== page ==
García Moreno, Gabriel

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García Moreno, Gabriel

(gäbrēĕl` gärsē`ä mōrā`nō), 1821–75, president of Ecuador (1861–65, 1869–75), b. Guayaquil. A conservative with deep religious convictions, he gradually came to believe that Ecuadorans could only be united as a nation through their common Roman Catholic faith. As president he promulgated new constitutions (1861, 1869), signed (1862) a concordat with the church by which the civil power became the guarantor and executor of the church's independence and granted to it control over education, and ultimately established an authoritarian government in which Roman Catholic influence was paramount. A storm of liberal opposition was vigorously suppressed. Between terms as president he retained his hold by installing puppets. He was reelected in 1869 and granted additional privileges to the clerics; he also took extraordinary powers for himself. He is remembered more for his strong views and personality than his ability as an administrator who put his country on a sound financial basis and introduced a number of important material reforms. He was assassinated.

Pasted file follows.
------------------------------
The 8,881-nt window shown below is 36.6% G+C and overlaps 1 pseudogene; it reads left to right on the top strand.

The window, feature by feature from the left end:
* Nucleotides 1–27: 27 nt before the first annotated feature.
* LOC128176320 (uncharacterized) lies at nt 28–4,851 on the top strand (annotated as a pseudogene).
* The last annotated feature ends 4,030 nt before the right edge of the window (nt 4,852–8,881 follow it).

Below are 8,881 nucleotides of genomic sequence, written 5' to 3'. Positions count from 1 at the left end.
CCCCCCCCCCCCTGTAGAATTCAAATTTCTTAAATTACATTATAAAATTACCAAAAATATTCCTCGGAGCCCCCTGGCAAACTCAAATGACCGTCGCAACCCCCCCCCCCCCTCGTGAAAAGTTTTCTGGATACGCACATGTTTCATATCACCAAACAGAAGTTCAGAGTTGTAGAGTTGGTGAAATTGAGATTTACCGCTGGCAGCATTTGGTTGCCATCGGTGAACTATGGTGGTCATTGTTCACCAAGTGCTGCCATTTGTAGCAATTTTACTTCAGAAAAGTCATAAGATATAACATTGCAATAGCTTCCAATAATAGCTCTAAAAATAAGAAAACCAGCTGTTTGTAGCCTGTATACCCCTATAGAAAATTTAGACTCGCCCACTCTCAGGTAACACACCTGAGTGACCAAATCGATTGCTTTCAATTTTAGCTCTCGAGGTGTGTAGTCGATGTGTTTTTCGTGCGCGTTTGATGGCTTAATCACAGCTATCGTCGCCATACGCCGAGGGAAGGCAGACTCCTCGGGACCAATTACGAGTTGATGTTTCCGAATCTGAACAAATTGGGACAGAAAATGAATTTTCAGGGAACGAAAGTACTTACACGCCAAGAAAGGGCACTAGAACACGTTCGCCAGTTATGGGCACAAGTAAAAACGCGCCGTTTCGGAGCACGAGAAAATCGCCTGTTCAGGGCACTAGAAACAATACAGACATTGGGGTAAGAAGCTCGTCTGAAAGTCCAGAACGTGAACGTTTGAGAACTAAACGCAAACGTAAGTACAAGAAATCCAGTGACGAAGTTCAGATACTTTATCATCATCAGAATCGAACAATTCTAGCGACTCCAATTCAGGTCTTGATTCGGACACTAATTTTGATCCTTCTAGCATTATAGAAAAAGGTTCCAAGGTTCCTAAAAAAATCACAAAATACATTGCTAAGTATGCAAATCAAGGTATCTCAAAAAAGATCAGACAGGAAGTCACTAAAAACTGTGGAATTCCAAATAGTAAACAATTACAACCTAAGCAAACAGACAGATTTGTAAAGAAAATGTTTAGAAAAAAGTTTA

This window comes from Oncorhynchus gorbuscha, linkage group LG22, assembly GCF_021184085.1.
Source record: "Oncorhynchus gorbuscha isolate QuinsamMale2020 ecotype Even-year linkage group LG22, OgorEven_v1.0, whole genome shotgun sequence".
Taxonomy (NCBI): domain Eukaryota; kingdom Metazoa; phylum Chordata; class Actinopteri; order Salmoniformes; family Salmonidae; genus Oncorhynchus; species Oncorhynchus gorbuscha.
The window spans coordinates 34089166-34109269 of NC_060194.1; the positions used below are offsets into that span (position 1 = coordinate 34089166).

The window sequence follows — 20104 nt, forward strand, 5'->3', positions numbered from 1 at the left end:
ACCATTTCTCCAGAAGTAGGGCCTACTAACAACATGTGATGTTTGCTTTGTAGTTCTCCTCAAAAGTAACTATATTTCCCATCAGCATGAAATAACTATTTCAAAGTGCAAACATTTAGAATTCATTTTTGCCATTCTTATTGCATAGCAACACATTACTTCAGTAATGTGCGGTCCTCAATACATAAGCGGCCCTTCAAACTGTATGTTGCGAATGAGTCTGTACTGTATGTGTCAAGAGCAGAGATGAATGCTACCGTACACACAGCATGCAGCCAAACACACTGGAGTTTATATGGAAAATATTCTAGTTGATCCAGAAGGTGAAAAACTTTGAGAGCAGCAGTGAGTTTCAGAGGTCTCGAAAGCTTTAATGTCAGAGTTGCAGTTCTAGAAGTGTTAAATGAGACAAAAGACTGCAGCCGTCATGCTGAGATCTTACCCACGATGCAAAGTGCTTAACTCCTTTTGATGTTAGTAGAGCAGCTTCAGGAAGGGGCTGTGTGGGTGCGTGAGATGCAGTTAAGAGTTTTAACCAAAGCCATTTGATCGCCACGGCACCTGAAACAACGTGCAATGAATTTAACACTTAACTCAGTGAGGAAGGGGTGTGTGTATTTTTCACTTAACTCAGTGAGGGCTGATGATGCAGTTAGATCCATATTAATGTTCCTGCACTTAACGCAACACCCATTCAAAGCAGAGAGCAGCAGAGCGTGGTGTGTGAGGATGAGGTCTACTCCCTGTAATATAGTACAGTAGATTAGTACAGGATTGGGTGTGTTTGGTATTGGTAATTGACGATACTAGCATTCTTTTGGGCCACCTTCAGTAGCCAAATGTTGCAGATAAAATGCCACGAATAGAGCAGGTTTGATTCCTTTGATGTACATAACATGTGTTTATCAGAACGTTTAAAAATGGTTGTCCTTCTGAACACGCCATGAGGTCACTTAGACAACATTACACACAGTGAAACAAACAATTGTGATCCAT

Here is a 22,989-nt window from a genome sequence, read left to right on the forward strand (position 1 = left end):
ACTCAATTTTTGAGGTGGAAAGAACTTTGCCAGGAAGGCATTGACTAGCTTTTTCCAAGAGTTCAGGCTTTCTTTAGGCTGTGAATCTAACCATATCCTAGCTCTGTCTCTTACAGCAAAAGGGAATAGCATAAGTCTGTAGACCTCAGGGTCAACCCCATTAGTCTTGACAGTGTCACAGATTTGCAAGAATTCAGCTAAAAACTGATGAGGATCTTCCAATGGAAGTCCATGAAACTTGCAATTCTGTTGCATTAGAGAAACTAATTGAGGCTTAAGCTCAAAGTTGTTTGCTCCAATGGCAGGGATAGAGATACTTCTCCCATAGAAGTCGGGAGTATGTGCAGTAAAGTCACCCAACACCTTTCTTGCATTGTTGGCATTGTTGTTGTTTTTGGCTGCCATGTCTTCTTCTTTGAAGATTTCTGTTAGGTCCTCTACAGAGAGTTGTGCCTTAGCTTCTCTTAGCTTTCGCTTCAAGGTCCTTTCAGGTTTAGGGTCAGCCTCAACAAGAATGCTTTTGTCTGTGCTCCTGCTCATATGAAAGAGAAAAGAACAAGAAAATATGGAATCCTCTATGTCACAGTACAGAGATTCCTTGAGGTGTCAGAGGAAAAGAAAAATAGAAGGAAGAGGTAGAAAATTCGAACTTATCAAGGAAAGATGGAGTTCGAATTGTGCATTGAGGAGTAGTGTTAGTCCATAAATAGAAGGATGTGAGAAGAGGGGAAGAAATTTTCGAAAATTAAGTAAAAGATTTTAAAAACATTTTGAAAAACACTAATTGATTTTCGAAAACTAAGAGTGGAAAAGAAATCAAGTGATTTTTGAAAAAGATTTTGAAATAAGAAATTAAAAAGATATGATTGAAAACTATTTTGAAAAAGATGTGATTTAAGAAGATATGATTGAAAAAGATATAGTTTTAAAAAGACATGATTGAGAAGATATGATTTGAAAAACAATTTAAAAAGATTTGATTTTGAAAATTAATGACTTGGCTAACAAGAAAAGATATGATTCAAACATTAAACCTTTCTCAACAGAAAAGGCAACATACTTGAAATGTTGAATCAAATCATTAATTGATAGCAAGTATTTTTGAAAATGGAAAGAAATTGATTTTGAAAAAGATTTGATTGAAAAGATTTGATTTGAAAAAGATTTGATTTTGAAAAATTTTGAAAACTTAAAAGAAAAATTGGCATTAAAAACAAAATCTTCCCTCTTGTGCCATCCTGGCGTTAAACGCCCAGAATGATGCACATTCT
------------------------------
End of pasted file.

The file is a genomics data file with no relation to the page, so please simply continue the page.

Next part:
García Moreno, Gabriel

 

Born Oct. 24, 1821, in Guayaquil; died Aug. 6, 1875, in Quito. Ecuadorian political figure.

García Moreno headed Equador’s provisional government in 1860; he was president from 1861 to 1865. In 1869 he staged a coup d’etat and proclaimed himself dictator and turned the country into a theocratic state of sorts. By a concordat with the Pope on Sept. 26, 1862, Catholicism was acknowledged the sole religion and 10 percent of the revenue was allotted annually to the Vatican treasury. Education was put in the hands of the Jesuits. García Moreno’s dictatorship of clerics and landowners dealt savagely with its opponents, cruelly suppressing the protests of the working people and in particular of the Indians. García Moreno was assassinated by a group of students who had organized a conspiracy against him.

B. I. KOVAL